Before joining Oregon State in 2013, Blunck earned his Ph.D. in Mechanical Engineering from Purdue University in 2010, then worked at the Turbine Engine Division of the Air Force Research Laboratory, where he was the lead investigator for fundamental combustion research related to gas turbine combustors and pollutant formation. He co-led a team of engineers in designing and testing the world’s smallest combustor for use in advanced gas turbine engines. He completed his B.S. in mechanical engineering at Brigham Young University in 2005 and his M.S. in mechanical Engineering at Purdue in 2008.
In one of his current research projects — an international collaboration funded by the Federal Aviation Administration — Blunck is seeking to help streamline the costly and cumbersome process for screening alternative aviation fuels, such as biofuels or coal-based fuel. “Currently, the lengthy process costs millions of dollars and requires the manufacturer to produce large amounts of the new fuel, which then undergoes testing in airplanes on the ground,” said Blunck. Fuels that make the cut are then tested in flight — another costly step that still may not result in a viable fuel. But Blunck, using a relatively simple burner and small volumes of fuel, hopes to help determine more quickly and inexpensively which fuels to weed out early in the process and do not warrant full-scale testing. “By eliminating unsuitable fuels early on, the successful ones will become a reality sooner,” he said.
In another study, funded by the Joint Fire Science Program and conducted in collaboration with the U.S. Forest Service, Blunck is investigating the rate of ember generation during forest fires. During large burns, embers can be lofted high into the air, travel miles on the wind and drop to earth to ignite new fires. “Our biggest concern is at wild/urban interfaces where civilization is surrounded by wilderness,” he said. “A rain of embers can threaten homes and other property, even if they’re miles from the main fire,” The work involves, in part, lab studies in which various forest materials are burned in a wind tunnel to quantify how pieces break off to generate embers, and how different parameters — moisture content, size, material, shape — change their behavior. The research will proceed to controlled burns and measurements of ember production rates in the wild. Such knowledge about the physics and chemistry of ember production could lead to predictive tools that enable incident commanders to dispatch resources more effectively to protect lives and property.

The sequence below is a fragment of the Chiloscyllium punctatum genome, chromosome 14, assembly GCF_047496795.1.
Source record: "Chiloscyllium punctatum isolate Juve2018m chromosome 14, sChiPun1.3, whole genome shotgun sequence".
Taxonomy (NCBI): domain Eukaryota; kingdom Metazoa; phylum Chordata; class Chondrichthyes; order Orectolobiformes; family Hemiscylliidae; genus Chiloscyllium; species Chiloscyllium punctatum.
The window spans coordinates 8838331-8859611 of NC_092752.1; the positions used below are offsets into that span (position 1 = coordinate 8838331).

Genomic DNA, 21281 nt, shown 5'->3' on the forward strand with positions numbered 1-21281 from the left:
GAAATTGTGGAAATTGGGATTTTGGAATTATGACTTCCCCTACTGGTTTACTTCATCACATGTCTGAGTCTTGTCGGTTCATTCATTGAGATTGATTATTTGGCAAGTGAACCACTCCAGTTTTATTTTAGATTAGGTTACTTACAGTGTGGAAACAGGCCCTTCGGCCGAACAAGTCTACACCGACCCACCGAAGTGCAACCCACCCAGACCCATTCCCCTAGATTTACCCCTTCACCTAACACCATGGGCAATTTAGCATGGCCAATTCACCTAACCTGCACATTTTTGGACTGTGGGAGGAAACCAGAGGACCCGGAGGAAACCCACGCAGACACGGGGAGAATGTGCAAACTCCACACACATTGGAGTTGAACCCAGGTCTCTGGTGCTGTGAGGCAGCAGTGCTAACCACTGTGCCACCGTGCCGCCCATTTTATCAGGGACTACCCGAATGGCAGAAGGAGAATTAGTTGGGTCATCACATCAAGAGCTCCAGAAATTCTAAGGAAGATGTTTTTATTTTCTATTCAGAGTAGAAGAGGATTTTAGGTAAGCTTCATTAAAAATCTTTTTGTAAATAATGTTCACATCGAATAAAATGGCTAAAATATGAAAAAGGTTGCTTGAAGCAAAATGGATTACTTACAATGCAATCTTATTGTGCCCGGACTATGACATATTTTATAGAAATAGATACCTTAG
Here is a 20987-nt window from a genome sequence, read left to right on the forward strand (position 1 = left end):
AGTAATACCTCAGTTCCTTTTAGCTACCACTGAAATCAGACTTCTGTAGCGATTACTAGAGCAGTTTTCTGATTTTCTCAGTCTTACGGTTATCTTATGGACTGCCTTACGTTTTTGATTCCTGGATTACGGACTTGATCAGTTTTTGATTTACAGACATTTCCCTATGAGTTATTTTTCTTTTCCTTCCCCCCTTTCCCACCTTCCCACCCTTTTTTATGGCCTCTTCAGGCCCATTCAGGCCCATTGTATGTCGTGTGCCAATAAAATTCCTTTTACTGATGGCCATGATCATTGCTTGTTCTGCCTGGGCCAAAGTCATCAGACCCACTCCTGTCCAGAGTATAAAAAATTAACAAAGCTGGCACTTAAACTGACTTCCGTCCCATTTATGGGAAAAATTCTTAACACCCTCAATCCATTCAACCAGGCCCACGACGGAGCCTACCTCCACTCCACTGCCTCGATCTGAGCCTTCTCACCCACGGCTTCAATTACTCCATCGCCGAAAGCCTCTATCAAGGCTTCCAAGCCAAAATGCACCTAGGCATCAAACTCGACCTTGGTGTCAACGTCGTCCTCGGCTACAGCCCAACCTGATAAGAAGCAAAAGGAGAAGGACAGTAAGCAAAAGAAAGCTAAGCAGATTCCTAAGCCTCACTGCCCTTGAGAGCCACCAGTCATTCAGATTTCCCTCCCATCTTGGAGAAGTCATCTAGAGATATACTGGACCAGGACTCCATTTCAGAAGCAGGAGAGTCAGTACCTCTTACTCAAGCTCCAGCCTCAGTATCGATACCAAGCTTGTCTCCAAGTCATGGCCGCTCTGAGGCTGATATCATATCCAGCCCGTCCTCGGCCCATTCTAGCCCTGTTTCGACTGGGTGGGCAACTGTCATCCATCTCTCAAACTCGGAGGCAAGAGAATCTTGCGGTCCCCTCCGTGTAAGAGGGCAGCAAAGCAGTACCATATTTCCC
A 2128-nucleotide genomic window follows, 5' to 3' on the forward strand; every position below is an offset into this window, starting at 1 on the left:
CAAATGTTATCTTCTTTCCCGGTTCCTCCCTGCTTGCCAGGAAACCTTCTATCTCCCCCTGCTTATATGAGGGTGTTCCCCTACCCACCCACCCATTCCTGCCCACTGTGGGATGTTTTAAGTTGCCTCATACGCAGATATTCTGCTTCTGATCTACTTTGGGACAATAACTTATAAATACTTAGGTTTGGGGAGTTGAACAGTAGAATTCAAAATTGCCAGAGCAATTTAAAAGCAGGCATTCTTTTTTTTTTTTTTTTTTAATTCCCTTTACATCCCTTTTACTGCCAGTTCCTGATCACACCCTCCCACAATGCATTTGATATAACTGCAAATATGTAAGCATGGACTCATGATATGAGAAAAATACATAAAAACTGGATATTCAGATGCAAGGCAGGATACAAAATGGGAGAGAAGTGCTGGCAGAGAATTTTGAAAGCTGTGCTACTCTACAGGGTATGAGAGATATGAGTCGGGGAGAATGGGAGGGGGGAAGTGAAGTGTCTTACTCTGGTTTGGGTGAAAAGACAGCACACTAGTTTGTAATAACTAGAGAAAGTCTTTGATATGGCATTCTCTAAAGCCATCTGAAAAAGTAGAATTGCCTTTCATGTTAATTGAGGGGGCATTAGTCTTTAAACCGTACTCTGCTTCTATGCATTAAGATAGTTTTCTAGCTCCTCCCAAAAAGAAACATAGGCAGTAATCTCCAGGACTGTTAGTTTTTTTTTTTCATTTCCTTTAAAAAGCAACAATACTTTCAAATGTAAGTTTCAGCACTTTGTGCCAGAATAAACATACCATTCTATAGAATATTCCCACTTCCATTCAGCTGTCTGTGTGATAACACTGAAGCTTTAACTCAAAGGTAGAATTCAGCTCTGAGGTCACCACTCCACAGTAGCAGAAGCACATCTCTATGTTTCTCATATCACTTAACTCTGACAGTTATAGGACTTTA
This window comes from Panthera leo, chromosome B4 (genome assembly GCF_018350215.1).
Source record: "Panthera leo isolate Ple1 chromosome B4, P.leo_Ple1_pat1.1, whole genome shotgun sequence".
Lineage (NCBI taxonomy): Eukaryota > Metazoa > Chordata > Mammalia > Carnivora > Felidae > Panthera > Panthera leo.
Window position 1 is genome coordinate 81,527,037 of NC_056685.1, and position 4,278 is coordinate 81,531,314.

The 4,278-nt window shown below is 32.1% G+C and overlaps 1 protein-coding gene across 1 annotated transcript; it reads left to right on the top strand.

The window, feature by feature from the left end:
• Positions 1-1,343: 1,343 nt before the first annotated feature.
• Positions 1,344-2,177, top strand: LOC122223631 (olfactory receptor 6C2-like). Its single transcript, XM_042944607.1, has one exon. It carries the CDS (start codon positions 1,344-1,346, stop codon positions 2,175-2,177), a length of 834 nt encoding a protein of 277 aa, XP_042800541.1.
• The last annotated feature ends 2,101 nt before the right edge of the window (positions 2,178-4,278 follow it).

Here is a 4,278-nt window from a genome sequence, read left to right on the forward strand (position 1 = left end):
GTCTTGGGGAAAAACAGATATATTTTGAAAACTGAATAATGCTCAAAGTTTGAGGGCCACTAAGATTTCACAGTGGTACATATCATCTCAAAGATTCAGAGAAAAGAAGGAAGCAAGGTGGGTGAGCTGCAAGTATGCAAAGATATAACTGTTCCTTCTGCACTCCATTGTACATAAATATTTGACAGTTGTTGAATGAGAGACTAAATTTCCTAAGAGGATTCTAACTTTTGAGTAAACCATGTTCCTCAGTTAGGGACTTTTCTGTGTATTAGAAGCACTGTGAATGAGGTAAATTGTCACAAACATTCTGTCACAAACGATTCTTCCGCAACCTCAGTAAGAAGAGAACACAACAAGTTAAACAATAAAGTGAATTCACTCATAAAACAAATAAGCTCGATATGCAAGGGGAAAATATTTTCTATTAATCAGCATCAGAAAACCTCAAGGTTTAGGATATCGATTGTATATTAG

In a third study, funded by the U.S. Navy, Blunck is seeking to advance the technology used in pulse detonation engines — a ground-breaking evolution of gas turbine engines used for propulsion and energy production. In a pulse-detonation engine, the energy from rapidly repeating detonations is incorporated into the process to produce additional power and efficiency. “We’re studying how combustion products change the character of the detonation process,” said Blunck. “That information will help us better design devices that use detonations.”
In 2016, Blunck was awarded the prestigious Office of Naval Research Young Investigator Award for his research entitled “Ignition, Deflagration, and Detonation Behavior of Fuel and Oxidizer Mixed with Combustion Products.” He also was named the 2014-2015 AIAA Pacific Northwest Section Young Engineer of the Year. His groundbreaking research has attracted significant external funding from numerous sources, including the FAA, the Air Force Research Laboratory, the American Chemical Society, the Office of Naval Research, the National Energy and Technology Laboratory, and the Joint Fire Science Program.
Of all his many achievements, Blunck is most proud of his students. “At the end of the day, they’re the ones who will go out in the world and make a difference,” he said. “My own research will have an impact to some extent, but I think my influence on the world for the better will be greatest through my students and who they become.”
— Steve Frandzel